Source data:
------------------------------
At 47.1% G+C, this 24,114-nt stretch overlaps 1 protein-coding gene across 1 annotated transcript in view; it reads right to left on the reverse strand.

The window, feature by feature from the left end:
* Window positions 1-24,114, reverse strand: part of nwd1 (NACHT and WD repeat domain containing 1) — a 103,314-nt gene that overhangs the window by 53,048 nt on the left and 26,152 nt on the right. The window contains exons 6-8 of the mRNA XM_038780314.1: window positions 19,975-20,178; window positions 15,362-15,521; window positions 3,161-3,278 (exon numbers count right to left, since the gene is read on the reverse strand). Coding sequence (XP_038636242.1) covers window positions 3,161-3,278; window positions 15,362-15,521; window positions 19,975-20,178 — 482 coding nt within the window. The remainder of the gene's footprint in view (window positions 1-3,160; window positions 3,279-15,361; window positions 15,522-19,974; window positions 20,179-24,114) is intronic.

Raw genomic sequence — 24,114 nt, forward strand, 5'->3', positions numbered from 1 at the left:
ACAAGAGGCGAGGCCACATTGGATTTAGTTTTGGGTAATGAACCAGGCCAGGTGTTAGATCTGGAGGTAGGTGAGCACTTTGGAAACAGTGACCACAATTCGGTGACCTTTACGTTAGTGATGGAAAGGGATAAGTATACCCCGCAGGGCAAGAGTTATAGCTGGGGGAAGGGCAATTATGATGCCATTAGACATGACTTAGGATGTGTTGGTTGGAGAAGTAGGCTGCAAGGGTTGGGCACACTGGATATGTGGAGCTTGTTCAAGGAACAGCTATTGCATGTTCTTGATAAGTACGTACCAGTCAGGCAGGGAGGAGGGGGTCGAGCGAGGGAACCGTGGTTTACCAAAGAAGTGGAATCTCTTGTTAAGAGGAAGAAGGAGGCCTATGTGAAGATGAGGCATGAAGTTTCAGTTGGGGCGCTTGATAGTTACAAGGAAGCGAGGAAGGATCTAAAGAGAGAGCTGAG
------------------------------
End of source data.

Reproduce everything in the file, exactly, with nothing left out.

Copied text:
At 47.1% G+C, this 24,114-nt stretch overlaps 1 protein-coding gene across 1 annotated transcript in view; it reads right to left on the reverse strand.

The window, feature by feature from the left end:
* Window positions 1-24,114, reverse strand: part of nwd1 (NACHT and WD repeat domain containing 1) — a 103,314-nt gene that overhangs the window by 53,048 nt on the left and 26,152 nt on the right. The window contains exons 6-8 of the mRNA XM_038780314.1: window positions 19,975-20,178; window positions 15,362-15,521; window positions 3,161-3,278 (exon numbers count right to left, since the gene is read on the reverse strand). Coding sequence (XP_038636242.1) covers window positions 3,161-3,278; window positions 15,362-15,521; window positions 19,975-20,178 — 482 coding nt within the window. The remainder of the gene's footprint in view (window positions 1-3,160; window positions 3,279-15,361; window positions 15,522-19,974; window positions 20,179-24,114) is intronic.

Raw genomic sequence — 24,114 nt, forward strand, 5'->3', positions numbered from 1 at the left:
ACAAGAGGCGAGGCCACATTGGATTTAGTTTTGGGTAATGAACCAGGCCAGGTGTTAGATCTGGAGGTAGGTGAGCACTTTGGAAACAGTGACCACAATTCGGTGACCTTTACGTTAGTGATGGAAAGGGATAAGTATACCCCGCAGGGCAAGAGTTATAGCTGGGGGAAGGGCAATTATGATGCCATTAGACATGACTTAGGATGTGTTGGTTGGAGAAGTAGGCTGCAAGGGTTGGGCACACTGGATATGTGGAGCTTGTTCAAGGAACAGCTATTGCATGTTCTTGATAAGTACGTACCAGTCAGGCAGGGAGGAGGGGGTCGAGCGAGGGAACCGTGGTTTACCAAAGAAGTGGAATCTCTTGTTAAGAGGAAGAAGGAGGCCTATGTGAAGATGAGGCATGAAGTTTCAGTTGGGGCGCTTGATAGTTACAAGGAAGCGAGGAAGGATCTAAAGAGAGAGCTGAG